The risk of being bitten by a shark in Hawaiian waters is relatively small, and shark bite incidents are relatively few compared to the millions of people who swim and surf in Hawaiian waters each year without any encounters.  Nevertheless, some people would be more confident with some protection. 

Researchers have now developed an electric transmitter that emits an electromagnetic security field around divers, and has been shown to repel sharks.  Soon the cautious water enthusiast may wish to carry this extra protection, just in case.

[Photograph: Shark]

[i]p. 239, Pukui, Mary Kawena, Elbert, Samuel H., and Mookini, Esther T. Mookini.  Place Names of Hawaii: Revised & Expanded Edition.  Honolulu: University of Hawaii Press, 1974.

[ii]Includes viper shark (Trigonognathus kabeyai) reported in: Evenhuis, Neal L., and Eldredge, Lucius G., Editors.  Records of the Hawaii Biological Survey for 2000.  Bishop Museum Occasional Papers, Number 68, 69.  Honolulu: Bishop Museum, 3/25/2002.

[iii]Desha, Stephen L., translated by Frazier, Frances N.  Kamehameha and his Warrior Kekūhaupi‘o.  Honolulu: Kamehameha Schools Press, 2000; originally published in Ka Hoku o Hawaii (The Star of Hawai‘i) between December 16, 1920 and September 11, 1924.

[iv]Pukui, Mary Kawena, Elbert, Samuel H., and Mookini, Esther T. Mookini.  Place Names of Hawaii: Revised & Expanded Edition.  Honolulu: University of Hawaii Press, 1974.

[v]According to the International Shark Attack File compiled by University of Florida researchers.

[vi]Kubota, Gary T., and Bernardo, Rosemarie.  Shark kills surfer, 57, off Maui: A Napili man dies from loss of blood after being attacked at about 7:05 a.m.  The Honolulu Star-Bulletin, 4/08/2004.

[vii]Kubota, Gary T., and Bernardo, Rosemarie.  Shark kills surfer, 57, off Maui: A Napili man dies from loss of blood after being attacked at about 7:05 a.m.  The Honolulu Star-Bulletin, 4/08/2004.

[viii]Kubota, Gary T., and Bernardo, Rosemarie.  Shark kills surfer, 57, off Maui: A Napili man dies from loss of blood after being attacked at about 7:05 a.m.  The Honolulu Star-Bulletin, 4/08/2004.

Wilson, Christie.  Shark kills surfer off Maui.  The Honolulu Advertiser, 4/8/2004.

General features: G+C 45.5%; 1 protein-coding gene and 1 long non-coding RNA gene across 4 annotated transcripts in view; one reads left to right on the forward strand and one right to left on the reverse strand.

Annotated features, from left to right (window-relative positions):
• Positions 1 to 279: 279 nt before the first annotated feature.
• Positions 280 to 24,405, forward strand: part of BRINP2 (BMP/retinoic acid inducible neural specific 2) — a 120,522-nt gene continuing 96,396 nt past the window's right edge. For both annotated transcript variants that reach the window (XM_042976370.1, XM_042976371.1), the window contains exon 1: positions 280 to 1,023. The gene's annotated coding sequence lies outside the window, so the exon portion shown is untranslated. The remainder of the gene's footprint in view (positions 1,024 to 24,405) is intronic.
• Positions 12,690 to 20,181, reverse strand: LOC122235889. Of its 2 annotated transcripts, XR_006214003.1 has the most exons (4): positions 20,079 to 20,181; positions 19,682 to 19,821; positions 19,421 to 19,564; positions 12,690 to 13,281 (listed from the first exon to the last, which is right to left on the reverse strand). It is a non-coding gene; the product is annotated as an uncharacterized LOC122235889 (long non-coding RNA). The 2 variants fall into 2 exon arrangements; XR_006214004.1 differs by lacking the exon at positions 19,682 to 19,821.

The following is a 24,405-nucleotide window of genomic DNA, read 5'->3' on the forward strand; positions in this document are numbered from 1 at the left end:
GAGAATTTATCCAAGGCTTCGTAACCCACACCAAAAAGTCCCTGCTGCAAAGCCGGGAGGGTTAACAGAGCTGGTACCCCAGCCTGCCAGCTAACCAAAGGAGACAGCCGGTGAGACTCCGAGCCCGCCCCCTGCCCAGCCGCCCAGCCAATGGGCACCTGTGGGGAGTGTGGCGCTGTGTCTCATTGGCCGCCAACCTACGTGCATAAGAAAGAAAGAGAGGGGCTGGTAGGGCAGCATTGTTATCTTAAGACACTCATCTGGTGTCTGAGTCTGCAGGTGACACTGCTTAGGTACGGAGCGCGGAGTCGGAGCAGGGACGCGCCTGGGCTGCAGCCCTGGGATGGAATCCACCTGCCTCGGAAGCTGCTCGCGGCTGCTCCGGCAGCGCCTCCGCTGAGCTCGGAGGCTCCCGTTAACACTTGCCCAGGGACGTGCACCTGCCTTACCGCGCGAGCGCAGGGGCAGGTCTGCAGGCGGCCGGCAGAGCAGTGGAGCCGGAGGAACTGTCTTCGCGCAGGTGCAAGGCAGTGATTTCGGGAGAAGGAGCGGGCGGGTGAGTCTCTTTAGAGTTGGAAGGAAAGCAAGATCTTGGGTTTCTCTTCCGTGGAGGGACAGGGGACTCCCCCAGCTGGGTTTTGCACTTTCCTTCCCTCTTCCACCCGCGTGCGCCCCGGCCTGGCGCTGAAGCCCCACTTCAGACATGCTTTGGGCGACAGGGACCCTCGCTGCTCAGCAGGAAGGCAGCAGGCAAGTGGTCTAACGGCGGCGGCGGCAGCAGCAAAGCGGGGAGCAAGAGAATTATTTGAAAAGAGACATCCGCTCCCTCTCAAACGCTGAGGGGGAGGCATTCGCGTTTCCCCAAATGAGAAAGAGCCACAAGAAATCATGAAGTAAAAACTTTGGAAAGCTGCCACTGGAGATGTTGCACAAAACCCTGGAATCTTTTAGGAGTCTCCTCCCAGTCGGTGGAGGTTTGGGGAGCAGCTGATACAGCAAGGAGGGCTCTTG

[ix]Bodyboarder loses foot in shark attack: Brennecke Beach site of latest incident.  The Garden Island, 3/26/2004.

Moore, Trish, Surfer upbeat despite attack by shark: Mike Coots lost his right foot in the encounter yesterday.  The Honolulu Star-Bulletin, 10/29/97.

[x]Wilson, Christie.  Shark kills surfer off Maui.  The Honolulu Advertiser, 4/08/2004.

[xi] Death certificate issued in honeymooner’s disappearance.  Kaua‘i: The Garden Island, 6/24/01.

[xii]Kubota, Gary.  Surfer escapes shark’s jaws on Maui.  The Honolulu Star-Bulletin, 5/03/2005.

[xiii]Wilson, Christie.  Shark kills surfer off Maui.  The Honolulu Advertiser, 4/08/2004.

   Kubota, Gary T., and Bernardo, Rosemarie.  Shark kills surfer, 57, off Maui.  The Honolulu Star-Bulletin, 4/08/2004.

[xiv]Aguiar, Eloise.  Doctors operate on shark victim.  The Honolulu Advertiser, 10/16/2004.

   Aguiar, Eloise.  Shark victim facing surgeries: Friend who came to aid feared blood loss would prove fatal.  The Honolulu Advertiser, 10/12/2004.

   Boylan, Peter.  Moloka‘i shark victim saw shoulder ‘gone’: Pearl Harbor worker will be moved to O‘ahu hospital today.

   Hoover, Will.  Shark attack victim facing long recovery.  The Honolulu Advertiser, 10/20/2004.

   Shark attacks diver off Moloka‘i.  The Honolulu Advertiser, 10/10/2004.

   Vorsino, Mary.  Shark attacks diver off Molokai: The Kaneohe man is airlifted too Maui with deep lacerations.  The Honolulu Star-Bulletin, 10/10/2004.

[xv]Fujimori, Leila.  Shark bumps surfer on North Shore: An estimated 8-foot tiger shark surprises the professional surfer off Rocky Point.  The Honolulu Star-Bulletin, 2/17/2005.

[xvi]Hurley, Timothy.  Surfer ‘shaken up’ after shark rams him on Maui: Kū‘au Bay beaches closed until at least this morning.  The Honolulu Advertiser, 5/03/2005.

    Kubota, Gary.  Surfer escapes shark’s jaws on Maui.  The Honolulu Star-Bulletin, 5/03/2005.

[xvii]Maui surfer tangles with 8-foot shark.  The Garden Island, 10/17/05.

[xviii]Kubota, Gary T.  Shark sighting forces more beach closures: Maui spots could reopen today after officials meet.  The Honolulu Star-Bulletin, 12/23/2005.

[xix]p. 108, Pukui, Mary Kawena.  ‘Ōlelo No‘eau: Hawaiian Proverbs & Poetical Sayings.  Honolulu: Bishop Museum Press, 1983.  Proverb 1014.